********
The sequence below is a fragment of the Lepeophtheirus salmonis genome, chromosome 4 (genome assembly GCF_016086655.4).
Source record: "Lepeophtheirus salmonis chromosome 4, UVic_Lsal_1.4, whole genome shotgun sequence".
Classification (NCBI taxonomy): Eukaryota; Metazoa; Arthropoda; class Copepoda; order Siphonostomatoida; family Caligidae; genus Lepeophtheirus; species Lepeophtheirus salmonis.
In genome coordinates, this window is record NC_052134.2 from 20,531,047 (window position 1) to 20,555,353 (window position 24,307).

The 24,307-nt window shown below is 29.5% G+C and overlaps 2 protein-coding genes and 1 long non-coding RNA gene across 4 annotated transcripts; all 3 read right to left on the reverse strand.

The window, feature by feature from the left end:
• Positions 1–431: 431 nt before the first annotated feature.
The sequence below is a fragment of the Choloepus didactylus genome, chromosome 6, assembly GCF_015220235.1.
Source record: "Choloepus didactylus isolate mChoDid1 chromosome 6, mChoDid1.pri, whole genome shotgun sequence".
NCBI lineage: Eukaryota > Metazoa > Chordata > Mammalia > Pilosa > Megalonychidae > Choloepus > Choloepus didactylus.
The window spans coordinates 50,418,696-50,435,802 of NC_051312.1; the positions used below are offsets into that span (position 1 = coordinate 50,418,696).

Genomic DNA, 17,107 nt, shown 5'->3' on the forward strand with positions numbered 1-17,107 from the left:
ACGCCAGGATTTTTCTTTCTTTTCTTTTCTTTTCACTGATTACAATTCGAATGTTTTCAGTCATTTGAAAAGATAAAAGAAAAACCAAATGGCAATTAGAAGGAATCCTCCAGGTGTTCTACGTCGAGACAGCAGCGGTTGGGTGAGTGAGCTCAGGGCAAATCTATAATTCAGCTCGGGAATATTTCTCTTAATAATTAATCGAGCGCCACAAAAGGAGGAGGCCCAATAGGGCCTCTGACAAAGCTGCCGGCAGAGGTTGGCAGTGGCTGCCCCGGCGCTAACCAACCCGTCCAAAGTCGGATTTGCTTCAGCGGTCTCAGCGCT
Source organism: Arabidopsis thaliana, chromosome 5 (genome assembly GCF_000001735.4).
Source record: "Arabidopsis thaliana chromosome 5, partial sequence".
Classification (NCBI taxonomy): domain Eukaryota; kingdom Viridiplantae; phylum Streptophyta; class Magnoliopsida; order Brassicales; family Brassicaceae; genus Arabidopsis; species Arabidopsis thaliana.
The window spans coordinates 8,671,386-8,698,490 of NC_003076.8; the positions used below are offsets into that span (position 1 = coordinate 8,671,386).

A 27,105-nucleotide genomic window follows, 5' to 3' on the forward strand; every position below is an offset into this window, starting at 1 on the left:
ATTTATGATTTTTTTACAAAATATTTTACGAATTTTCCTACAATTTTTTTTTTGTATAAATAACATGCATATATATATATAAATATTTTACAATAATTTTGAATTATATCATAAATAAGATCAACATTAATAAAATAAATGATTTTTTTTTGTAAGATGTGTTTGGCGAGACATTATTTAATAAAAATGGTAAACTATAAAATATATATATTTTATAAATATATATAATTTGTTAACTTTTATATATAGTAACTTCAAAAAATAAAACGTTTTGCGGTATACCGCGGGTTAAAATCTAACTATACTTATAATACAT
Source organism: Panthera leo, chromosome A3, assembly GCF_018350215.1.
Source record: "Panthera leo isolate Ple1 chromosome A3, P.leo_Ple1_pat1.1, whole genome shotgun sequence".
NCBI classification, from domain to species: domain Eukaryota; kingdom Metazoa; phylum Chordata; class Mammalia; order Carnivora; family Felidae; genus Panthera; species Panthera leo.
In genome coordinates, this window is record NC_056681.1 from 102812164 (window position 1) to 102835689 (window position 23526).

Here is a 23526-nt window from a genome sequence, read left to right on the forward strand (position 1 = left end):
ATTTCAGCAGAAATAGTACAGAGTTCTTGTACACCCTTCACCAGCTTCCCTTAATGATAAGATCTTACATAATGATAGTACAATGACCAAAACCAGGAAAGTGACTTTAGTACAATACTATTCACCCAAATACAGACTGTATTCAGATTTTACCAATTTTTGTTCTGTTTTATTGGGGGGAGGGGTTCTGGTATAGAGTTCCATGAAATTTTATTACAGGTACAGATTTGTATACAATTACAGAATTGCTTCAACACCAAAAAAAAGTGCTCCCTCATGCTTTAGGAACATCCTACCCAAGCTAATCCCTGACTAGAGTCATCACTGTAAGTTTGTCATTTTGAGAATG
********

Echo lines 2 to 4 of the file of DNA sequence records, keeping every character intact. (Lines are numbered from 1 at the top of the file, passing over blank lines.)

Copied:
Source record: "Lepeophtheirus salmonis chromosome 4, UVic_Lsal_1.4, whole genome shotgun sequence".
Classification (NCBI taxonomy): Eukaryota; Metazoa; Arthropoda; class Copepoda; order Siphonostomatoida; family Caligidae; genus Lepeophtheirus; species Lepeophtheirus salmonis.
In genome coordinates, this window is record NC_052134.2 from 20,531,047 (window position 1) to 20,555,353 (window position 24,307).